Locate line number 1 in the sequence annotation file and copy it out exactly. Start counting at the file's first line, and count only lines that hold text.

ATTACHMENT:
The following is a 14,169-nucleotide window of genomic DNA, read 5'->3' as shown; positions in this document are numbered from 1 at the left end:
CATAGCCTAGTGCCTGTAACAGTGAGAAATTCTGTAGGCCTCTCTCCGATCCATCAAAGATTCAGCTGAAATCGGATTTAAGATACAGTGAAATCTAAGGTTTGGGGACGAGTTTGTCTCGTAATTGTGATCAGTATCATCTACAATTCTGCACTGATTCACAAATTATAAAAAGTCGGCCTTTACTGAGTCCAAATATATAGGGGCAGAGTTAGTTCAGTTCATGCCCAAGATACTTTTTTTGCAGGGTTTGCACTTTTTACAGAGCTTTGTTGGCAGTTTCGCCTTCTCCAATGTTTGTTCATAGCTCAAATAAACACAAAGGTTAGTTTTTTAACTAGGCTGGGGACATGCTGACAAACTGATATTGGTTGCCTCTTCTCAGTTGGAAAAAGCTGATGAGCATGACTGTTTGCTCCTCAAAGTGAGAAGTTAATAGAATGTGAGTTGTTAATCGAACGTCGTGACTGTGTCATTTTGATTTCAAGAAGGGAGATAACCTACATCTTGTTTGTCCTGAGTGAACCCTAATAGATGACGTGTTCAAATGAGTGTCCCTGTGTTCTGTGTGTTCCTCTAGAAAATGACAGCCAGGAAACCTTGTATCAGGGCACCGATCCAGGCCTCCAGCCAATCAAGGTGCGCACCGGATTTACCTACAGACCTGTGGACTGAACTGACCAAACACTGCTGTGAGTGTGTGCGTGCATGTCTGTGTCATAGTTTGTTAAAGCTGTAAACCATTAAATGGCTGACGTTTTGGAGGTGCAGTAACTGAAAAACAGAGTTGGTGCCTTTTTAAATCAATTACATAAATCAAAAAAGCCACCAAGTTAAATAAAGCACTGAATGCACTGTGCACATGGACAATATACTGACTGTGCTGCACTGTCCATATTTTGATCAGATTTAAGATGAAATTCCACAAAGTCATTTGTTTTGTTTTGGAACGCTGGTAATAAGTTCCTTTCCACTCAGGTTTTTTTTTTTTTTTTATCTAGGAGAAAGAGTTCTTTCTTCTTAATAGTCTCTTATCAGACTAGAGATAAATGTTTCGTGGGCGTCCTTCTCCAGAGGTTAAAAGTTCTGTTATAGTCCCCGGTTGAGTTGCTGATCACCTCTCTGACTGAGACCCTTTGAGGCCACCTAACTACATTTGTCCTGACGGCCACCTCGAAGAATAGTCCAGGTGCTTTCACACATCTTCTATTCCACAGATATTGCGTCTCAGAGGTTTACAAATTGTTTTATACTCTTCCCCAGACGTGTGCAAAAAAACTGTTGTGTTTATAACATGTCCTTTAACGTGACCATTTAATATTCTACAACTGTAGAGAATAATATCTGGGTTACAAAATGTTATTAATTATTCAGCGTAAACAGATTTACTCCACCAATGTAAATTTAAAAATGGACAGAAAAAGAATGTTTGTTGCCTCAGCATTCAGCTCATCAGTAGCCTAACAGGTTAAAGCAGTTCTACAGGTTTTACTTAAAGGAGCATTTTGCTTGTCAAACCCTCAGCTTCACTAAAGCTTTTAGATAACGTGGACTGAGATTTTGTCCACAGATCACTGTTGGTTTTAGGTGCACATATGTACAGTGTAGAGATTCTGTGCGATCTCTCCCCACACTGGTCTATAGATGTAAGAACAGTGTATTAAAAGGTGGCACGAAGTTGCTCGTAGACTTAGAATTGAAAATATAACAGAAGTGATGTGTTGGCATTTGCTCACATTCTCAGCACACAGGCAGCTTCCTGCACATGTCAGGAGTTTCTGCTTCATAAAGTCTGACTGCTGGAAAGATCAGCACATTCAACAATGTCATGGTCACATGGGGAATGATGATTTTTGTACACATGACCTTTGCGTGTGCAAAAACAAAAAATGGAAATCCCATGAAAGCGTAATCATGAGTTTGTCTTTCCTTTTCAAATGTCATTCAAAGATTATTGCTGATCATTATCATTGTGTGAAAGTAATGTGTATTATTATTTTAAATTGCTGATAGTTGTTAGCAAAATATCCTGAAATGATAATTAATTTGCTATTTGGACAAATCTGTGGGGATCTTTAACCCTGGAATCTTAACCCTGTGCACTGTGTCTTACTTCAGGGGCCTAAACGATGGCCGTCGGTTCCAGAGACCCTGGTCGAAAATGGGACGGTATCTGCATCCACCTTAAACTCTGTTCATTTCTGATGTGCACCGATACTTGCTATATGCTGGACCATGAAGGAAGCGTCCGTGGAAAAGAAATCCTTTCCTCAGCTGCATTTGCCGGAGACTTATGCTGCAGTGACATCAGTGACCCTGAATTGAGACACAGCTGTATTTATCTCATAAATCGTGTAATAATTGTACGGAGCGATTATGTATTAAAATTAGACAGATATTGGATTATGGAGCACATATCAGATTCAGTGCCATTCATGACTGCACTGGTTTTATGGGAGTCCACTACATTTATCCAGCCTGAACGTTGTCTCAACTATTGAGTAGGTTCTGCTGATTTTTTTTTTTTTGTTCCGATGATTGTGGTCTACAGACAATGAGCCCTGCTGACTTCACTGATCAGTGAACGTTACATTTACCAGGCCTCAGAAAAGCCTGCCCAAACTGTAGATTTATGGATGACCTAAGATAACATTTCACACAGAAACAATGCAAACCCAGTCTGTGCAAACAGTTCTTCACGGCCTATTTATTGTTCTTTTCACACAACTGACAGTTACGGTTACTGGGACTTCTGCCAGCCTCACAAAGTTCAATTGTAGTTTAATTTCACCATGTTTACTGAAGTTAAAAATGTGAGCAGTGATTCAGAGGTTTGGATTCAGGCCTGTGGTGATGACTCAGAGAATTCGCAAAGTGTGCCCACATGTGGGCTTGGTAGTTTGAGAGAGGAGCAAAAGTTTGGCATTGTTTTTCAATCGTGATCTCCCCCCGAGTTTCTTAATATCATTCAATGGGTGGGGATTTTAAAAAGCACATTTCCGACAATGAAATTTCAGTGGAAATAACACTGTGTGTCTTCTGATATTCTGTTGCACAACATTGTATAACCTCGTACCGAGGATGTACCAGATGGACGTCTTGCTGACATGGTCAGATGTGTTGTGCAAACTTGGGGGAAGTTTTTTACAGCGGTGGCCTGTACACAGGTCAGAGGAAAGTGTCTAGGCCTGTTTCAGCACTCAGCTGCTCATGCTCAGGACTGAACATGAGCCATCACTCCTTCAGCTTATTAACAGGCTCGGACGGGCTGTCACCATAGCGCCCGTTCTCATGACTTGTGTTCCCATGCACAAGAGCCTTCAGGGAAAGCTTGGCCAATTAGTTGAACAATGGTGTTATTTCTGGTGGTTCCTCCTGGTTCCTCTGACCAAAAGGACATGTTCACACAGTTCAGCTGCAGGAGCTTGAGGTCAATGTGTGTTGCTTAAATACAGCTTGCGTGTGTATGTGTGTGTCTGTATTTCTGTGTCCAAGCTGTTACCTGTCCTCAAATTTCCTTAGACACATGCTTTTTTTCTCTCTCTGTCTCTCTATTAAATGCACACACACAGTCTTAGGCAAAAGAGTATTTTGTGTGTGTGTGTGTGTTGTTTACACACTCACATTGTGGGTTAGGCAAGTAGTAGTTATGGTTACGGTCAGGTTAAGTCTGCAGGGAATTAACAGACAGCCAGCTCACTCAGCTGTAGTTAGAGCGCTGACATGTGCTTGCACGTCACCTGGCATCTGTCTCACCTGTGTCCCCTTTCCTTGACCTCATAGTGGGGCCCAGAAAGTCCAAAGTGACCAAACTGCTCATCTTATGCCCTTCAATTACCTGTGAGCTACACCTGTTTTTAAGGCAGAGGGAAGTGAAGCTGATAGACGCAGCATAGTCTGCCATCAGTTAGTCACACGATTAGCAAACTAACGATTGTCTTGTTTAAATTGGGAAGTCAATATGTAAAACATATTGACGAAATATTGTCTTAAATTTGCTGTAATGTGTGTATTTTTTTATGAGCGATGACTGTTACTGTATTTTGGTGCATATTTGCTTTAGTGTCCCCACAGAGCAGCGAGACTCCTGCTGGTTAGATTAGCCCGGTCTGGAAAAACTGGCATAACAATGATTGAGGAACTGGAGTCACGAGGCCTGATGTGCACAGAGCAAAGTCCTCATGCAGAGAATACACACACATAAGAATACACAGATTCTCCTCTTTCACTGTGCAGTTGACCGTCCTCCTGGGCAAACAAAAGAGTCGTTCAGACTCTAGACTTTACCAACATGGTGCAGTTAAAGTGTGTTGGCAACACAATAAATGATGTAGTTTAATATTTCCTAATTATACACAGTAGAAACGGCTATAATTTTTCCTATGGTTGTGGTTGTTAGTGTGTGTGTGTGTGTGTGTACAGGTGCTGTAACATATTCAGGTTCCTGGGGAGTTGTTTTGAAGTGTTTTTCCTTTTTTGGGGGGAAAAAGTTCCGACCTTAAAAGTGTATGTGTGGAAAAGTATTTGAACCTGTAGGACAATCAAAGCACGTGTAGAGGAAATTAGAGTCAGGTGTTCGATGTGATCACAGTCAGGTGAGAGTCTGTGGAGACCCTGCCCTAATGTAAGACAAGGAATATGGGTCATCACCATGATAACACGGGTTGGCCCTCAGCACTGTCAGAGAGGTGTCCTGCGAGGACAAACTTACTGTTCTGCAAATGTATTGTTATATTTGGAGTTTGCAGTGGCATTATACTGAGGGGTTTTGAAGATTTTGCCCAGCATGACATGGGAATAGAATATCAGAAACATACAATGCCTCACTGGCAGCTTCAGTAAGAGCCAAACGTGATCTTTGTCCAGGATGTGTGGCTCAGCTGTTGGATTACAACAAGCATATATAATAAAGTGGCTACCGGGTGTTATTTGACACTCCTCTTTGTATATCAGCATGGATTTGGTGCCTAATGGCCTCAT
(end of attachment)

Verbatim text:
The following is a 14,169-nucleotide window of genomic DNA, read 5'->3' as shown; positions in this document are numbered from 1 at the left end: